Abstract 1302: Impact of Different Socio-Economic Status and Regular Physical Activity on Cardiovascular Risk Factors in School Children
Background: Obesity and physical inactivity are important cardiovascular risk factors for adults as well as for adolescents. Socio-economic status has a significant impact on physical activity, cardiovascular risk factors and the development of cardiovascular diseases. The aim of this prospective, randomized study was to improve physical fitness by means of additional school exercise lessons at two high schools with different socioeconomic background and to examine its impact on cardiovascular risk factors, body composition and motor skills.
Methods and Results: 121 students from a high school with high socio-economic status (HS) (age: 11.3±0.05 years; 47% female) and 58 students from a high school with low socio-economic status (LS) (age: 11.6±0.07 years, 60% female) were randomized each into an intervention group (IG) with daily school exercise lessons and a control group (CG) with regular school sports twice a week. At baseline, body mass index (absolute BMI-percentile, BMI-P) and fat free mass (FFM) differed significantly in children from LS as compared to children from HS (BMI-P: 60.3 ±3.8 versus 48.1 ±2.7; p=0.02; FFM: 75.5 ±1.2 versus 78.6 ±0.9, p=0.04). Furthermore, cardiorespiratory fitness (maximal oxygen consumption (VO2max)) and motor skills were higher in HS than in LS (VO2max: 43 ±0.8 versus 40.1 ±0.9 ml/min/kg, p=0.02; Motor Quotient: 113 ±1.2 versus 105 ±1.9, p=0.0007). After one year of additional exercise at school there was no significant change in BMI-P, BMI-SDS, but a significant increase of FFM in children of IG in LS (plus 2,6%; p=0,04 versus begin). In addition VO2max increased significantly in LS (plus 5.7 ml/min/kg; p<0,005 versus begin) after intervention, but did not reach HS levels. With respect to blood pressure and heart rate at rest there was no significant change in all groups after one year.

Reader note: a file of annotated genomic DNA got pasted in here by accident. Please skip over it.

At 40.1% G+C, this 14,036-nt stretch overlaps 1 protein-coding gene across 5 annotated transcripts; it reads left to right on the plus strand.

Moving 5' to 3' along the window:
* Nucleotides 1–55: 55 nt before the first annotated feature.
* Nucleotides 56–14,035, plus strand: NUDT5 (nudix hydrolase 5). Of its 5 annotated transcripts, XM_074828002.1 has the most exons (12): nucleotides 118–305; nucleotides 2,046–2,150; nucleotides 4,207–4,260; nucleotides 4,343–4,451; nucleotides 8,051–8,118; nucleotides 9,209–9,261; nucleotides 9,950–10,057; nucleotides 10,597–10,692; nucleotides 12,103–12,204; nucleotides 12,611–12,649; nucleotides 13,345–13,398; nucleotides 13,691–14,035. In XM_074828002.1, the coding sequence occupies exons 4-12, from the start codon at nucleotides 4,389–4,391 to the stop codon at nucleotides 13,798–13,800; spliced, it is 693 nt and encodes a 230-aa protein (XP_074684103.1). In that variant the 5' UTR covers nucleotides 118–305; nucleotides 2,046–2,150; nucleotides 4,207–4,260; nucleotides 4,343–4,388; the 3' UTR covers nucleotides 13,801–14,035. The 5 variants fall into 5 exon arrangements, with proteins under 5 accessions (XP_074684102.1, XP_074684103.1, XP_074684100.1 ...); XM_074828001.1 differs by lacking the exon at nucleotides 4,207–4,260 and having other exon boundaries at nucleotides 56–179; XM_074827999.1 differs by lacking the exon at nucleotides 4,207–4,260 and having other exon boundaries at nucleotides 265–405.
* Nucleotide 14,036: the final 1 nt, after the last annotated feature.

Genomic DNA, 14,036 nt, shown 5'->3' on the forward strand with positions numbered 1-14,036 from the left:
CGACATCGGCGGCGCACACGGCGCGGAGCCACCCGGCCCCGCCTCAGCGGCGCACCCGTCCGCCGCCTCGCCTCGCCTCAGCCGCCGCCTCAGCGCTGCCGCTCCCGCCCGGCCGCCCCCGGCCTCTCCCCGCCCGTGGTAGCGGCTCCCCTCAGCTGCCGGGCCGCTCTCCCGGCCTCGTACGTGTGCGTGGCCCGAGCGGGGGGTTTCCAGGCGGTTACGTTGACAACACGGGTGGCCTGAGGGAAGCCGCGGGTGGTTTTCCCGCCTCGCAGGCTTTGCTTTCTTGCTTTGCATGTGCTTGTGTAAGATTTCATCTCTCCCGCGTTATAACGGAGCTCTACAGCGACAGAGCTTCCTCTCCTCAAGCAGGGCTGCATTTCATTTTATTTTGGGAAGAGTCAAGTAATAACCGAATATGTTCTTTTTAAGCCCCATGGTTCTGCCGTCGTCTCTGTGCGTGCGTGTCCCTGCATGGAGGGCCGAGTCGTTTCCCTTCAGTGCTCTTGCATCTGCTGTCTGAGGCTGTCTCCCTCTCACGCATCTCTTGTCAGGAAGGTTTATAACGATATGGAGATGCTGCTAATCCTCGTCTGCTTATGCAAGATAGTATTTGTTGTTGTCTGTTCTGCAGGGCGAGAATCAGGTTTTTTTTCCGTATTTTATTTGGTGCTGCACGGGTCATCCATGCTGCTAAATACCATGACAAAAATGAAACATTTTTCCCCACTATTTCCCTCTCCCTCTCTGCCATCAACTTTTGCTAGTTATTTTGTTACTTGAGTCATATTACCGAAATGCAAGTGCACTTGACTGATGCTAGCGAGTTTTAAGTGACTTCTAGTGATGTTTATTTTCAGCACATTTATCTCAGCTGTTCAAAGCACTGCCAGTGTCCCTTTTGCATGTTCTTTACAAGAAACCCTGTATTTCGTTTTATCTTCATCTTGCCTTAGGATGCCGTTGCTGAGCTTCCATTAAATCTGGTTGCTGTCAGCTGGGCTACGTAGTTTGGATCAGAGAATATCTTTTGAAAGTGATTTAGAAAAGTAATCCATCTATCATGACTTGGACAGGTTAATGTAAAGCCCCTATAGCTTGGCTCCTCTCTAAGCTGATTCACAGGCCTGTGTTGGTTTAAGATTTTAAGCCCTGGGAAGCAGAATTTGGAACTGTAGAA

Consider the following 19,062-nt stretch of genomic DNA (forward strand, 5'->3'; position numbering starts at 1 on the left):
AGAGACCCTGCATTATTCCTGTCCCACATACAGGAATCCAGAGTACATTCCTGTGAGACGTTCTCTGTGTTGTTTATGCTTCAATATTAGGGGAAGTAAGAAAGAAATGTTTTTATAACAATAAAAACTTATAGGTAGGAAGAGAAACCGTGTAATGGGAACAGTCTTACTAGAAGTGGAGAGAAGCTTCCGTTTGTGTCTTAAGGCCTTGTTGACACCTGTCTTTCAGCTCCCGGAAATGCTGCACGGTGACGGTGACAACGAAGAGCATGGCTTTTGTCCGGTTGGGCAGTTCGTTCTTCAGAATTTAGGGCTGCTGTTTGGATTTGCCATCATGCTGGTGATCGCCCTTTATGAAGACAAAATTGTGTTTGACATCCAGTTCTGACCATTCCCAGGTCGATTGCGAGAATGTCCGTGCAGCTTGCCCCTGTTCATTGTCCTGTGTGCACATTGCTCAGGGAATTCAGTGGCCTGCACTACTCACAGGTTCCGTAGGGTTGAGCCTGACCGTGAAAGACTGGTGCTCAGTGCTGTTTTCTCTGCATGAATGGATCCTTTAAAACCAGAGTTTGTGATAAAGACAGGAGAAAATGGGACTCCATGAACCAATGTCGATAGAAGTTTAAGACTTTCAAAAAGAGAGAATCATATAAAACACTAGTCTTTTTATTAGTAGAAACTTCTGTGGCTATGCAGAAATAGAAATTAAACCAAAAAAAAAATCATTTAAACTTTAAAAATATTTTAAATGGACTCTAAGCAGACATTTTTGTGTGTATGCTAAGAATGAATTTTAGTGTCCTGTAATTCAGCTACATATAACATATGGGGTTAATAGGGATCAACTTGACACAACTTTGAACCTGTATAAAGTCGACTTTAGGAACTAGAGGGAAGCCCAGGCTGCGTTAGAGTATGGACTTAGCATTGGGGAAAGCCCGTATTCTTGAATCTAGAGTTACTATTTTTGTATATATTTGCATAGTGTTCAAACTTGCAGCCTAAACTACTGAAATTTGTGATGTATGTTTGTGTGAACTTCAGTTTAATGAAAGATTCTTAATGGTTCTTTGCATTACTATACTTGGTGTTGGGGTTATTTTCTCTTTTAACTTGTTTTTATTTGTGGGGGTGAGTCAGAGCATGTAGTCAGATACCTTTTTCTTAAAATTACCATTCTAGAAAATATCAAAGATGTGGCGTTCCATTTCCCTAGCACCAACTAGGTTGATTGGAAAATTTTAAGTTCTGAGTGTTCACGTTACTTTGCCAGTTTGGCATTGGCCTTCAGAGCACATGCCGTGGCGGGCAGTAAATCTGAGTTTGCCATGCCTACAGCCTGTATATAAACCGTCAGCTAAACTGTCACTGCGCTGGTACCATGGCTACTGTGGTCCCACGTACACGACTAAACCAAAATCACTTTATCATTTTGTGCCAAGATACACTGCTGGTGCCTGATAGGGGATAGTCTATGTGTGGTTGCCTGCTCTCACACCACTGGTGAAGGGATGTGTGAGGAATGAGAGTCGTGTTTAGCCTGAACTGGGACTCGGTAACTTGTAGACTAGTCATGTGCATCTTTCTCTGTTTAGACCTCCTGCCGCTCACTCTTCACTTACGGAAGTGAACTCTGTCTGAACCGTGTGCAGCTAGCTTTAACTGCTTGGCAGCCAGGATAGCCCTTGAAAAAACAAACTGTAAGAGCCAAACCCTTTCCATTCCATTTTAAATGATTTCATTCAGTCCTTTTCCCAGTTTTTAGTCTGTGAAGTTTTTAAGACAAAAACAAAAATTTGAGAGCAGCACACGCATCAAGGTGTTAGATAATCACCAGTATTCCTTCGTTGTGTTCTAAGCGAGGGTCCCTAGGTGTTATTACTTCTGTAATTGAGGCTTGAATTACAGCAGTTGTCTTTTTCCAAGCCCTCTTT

Conclusion: Additional exercise at school has a significant positive effect on body composition and exercise capacity, especially in children with a low socio-economic background.